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Recent posts by Anna Johnson

Public invited to comment on new Conservation Stewardship Program rule

Changes are coming to the nation’s largest conservation program and the U.S. Department of Agriculture (USDA) is seeking public comments on a new rule.

On Nov. 12, the USDA’s Natural Resources Conservation Service (NRCS) announced changes to the Conservation Stewardship Program (CSP), which offers farmers and ranchers a valuable opportunity to build on and increase conservation on their operations.

The 2018 farm bill made a variety of changes to CSP, and this rule is the process where the USDA puts them into action. The changes include: 

Our recommendations to make EQIP more accessible and streamlined

Since 1973, the Center for Rural Affairs has advocated for conservation as a valuable tool for farmers and ranchers to establish and grow their operations, including supporting programs such as the Environmental Quality Incentives Program (EQIP) and the Conservation Stewardship Program (CSP).

With passage of the farm bill in December 2018, the Center for Rural Affairs’ attention turns to the U.S. Department of Agriculture (USDA), which is responsible for enacting the farm bill.

Conservation for Rural Communities: Center for Rural Affairs Farm Bill Implementation Recommendations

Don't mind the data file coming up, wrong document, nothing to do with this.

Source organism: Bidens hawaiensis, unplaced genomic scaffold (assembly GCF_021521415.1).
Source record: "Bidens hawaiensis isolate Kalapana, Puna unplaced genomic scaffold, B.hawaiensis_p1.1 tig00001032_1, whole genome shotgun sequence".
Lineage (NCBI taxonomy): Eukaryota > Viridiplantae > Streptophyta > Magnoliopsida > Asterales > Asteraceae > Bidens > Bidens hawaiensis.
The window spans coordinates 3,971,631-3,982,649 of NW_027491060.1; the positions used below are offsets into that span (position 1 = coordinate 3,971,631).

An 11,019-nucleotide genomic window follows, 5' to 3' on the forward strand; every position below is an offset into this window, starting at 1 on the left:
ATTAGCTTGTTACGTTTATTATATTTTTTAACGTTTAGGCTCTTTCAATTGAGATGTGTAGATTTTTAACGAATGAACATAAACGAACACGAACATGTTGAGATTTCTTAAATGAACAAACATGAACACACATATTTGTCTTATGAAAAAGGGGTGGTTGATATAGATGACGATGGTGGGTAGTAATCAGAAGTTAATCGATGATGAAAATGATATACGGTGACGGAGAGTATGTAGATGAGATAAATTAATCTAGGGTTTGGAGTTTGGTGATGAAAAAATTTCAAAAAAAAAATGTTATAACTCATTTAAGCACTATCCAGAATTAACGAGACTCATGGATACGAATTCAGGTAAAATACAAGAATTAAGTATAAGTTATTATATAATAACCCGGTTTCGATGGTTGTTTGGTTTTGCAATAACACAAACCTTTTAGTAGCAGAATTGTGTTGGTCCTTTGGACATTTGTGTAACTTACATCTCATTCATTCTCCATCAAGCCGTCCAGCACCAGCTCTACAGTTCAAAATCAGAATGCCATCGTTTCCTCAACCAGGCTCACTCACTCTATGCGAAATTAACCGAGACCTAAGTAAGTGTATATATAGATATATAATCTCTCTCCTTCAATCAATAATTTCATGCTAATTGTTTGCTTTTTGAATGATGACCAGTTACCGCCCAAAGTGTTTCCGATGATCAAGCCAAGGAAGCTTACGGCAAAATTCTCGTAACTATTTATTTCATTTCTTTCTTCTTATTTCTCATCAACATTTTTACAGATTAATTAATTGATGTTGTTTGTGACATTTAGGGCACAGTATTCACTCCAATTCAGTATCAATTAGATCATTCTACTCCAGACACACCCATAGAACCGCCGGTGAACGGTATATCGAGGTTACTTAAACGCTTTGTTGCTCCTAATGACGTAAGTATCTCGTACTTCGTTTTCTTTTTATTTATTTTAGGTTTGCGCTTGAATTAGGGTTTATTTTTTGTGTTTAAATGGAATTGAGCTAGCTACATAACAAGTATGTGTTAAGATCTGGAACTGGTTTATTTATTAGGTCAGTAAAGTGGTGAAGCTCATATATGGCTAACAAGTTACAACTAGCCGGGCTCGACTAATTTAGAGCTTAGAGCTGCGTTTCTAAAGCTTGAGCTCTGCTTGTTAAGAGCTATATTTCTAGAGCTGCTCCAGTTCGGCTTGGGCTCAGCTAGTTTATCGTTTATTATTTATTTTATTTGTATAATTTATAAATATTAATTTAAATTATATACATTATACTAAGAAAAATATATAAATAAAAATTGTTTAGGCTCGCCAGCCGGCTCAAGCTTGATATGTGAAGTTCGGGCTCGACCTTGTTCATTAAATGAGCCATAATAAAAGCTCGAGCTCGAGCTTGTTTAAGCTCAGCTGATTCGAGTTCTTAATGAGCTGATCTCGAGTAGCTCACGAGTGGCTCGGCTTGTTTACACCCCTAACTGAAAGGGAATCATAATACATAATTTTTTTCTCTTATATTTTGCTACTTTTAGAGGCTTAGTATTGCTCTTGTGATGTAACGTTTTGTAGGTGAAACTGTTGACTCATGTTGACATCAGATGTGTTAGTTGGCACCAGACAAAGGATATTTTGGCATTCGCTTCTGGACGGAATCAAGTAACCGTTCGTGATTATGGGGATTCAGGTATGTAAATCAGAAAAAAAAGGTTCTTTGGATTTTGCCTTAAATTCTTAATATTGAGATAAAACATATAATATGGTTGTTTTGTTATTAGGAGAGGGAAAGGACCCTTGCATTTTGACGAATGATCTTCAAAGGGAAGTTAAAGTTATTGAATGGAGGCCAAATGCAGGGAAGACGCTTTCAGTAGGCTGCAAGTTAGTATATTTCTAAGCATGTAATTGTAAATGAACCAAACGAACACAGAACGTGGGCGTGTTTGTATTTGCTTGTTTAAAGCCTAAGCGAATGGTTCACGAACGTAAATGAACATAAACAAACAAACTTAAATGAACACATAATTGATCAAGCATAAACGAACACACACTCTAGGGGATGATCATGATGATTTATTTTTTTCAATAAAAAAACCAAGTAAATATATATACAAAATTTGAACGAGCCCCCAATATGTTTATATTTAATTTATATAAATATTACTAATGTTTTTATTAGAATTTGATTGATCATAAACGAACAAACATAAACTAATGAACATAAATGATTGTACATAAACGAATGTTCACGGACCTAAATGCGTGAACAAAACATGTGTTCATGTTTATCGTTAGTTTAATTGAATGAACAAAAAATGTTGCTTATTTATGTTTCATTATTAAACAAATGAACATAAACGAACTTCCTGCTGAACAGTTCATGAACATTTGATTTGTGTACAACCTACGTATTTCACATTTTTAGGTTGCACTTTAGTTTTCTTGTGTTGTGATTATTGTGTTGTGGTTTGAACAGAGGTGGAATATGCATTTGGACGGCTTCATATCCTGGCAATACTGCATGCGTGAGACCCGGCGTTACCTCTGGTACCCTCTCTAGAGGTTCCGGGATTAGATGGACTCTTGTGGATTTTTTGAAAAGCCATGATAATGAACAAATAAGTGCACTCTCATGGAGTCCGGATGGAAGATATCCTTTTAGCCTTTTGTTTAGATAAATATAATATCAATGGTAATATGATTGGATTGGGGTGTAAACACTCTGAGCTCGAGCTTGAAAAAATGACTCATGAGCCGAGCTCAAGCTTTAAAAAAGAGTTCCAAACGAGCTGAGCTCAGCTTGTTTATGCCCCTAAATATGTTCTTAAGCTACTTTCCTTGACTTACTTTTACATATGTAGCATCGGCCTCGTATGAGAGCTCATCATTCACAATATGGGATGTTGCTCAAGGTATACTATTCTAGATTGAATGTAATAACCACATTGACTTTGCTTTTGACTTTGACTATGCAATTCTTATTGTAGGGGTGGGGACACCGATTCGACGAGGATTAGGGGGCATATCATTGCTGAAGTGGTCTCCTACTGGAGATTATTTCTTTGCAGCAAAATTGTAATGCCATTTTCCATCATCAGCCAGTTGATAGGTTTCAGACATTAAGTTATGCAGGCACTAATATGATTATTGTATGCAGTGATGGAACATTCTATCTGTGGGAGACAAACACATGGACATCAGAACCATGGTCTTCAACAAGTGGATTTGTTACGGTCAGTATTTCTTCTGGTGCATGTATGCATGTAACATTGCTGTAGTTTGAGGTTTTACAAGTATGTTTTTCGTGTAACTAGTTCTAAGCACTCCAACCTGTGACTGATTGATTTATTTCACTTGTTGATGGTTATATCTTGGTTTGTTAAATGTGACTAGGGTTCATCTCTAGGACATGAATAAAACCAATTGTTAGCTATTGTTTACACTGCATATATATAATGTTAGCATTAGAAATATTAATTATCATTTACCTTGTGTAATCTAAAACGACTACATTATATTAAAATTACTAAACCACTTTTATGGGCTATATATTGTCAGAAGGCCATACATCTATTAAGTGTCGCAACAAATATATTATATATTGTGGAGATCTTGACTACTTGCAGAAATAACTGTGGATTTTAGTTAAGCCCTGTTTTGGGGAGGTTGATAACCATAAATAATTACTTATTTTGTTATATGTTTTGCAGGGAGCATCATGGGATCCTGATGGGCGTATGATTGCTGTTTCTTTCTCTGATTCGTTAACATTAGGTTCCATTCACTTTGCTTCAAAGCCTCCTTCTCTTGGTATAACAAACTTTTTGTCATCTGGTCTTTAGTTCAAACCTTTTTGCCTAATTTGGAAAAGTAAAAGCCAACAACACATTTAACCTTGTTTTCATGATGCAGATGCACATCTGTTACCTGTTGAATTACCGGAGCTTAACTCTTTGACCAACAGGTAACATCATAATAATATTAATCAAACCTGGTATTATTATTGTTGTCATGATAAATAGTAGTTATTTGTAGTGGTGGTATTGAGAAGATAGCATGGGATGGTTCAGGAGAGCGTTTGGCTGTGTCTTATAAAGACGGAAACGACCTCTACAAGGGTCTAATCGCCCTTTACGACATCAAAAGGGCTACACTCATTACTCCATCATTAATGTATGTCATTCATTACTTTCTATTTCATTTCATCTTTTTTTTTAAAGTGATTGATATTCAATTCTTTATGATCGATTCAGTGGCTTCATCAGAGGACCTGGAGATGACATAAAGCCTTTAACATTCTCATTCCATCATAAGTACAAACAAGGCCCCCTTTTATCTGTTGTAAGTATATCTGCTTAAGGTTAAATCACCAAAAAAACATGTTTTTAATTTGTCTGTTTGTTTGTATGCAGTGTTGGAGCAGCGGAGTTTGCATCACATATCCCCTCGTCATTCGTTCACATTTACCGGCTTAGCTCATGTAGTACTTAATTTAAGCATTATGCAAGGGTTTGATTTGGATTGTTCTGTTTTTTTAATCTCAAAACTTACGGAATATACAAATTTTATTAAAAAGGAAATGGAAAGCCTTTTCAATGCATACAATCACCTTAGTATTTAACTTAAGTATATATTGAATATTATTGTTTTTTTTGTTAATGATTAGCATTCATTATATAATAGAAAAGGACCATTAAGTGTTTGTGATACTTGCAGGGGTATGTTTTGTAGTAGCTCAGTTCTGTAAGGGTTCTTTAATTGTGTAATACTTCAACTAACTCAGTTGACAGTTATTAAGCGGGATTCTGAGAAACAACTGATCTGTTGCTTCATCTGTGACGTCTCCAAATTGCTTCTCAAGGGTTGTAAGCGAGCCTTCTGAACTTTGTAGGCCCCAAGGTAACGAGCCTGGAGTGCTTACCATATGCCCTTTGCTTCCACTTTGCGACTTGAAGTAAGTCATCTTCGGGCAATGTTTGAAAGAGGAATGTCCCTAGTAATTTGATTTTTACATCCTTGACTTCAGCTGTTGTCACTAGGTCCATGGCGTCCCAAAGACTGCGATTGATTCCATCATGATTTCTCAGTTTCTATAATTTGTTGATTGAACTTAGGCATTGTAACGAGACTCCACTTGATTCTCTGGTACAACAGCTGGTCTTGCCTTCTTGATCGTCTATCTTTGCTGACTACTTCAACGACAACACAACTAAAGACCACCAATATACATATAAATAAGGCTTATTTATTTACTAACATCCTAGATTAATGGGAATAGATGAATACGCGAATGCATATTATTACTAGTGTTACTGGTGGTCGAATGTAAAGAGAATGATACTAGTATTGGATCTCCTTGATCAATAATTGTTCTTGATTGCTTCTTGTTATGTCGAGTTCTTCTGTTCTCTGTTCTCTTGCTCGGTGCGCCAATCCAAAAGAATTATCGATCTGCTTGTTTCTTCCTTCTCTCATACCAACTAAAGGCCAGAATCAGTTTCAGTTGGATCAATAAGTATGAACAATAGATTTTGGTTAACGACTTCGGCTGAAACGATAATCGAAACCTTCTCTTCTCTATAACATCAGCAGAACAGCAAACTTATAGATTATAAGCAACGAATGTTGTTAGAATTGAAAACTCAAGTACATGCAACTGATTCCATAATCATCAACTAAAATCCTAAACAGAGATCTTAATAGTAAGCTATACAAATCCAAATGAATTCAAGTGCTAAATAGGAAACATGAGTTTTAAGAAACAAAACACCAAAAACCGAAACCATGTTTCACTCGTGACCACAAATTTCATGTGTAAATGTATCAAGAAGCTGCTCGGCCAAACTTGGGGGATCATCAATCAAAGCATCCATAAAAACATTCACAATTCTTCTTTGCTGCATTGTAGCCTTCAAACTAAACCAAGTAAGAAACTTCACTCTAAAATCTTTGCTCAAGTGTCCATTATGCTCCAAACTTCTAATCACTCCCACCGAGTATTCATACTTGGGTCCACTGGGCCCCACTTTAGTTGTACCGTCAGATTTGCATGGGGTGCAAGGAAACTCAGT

The Center for Rural Affairs has been fighting for strong and healthy rural communities for several decades. Early in our history, we recognized that well-managed, diversified farming operations are key to rural community vitality. For example, diverse on-farm income streams offer economic resiliency. Crops and livestock managed together can cycle nutrients within the farm and build soil health and improve water quality. Healthy and profitable farms and ranches in turn help support rural businesses and communities.

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Crop insurance supports on-farm diversity

Farmers and ranchers have one thing in common: the need to manage risk, from weather, markets, or other forces. 

Crop insurance can be a useful tool for farmers and ranchers in managing risk. But, while crop insurance is readily available for major crops like corn and soybeans, many farmers and ranchers could benefit from learning about risk management options for more niche crops.

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